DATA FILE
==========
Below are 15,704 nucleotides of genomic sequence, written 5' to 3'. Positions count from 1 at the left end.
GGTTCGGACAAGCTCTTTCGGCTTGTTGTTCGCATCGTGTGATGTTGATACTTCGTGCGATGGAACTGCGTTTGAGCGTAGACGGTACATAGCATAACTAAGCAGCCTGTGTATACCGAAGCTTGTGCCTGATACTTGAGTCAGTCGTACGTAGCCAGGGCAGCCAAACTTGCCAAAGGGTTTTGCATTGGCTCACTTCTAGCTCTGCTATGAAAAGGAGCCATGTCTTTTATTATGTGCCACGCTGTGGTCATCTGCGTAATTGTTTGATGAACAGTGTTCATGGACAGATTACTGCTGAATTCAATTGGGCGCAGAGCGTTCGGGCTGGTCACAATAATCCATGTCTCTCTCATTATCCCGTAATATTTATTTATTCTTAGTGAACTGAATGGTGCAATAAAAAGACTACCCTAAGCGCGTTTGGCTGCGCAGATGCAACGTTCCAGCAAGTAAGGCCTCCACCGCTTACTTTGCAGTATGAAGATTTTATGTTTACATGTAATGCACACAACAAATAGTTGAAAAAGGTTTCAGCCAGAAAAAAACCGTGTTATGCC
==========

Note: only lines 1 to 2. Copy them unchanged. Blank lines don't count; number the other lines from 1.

Below are 15,704 nucleotides of genomic sequence, written 5' to 3'. Positions count from 1 at the left end.
GGTTCGGACAAGCTCTTTCGGCTTGTTGTTCGCATCGTGTGATGTTGATACTTCGTGCGATGGAACTGCGTTTGAGCGTAGACGGTACATAGCATAACTAAGCAGCCTGTGTATACCGAAGCTTGTGCCTGATACTTGAGTCAGTCGTACGTAGCCAGGGCAGCCAAACTTGCCAAAGGGTTTTGCATTGGCTCACTTCTAGCTCTGCTATGAAAAGGAGCCATGTCTTTTATTATGTGCCACGCTGTGGTCATCTGCGTAATTGTTTGATGAACAGTGTTCATGGACAGATTACTGCTGAATTCAATTGGGCGCAGAGCGTTCGGGCTGGTCACAATAATCCATGTCTCTCTCATTATCCCGTAATATTTATTTATTCTTAGTGAACTGAATGGTGCAATAAAAAGACTACCCTAAGCGCGTTTGGCTGCGCAGATGCAACGTTCCAGCAAGTAAGGCCTCCACCGCTTACTTTGCAGTATGAAGATTTTATGTTTACATGTAATGCACACAACAAATAGTTGAAAAAGGTTTCAGCCAGAAAAAAACCGTGTTATGCC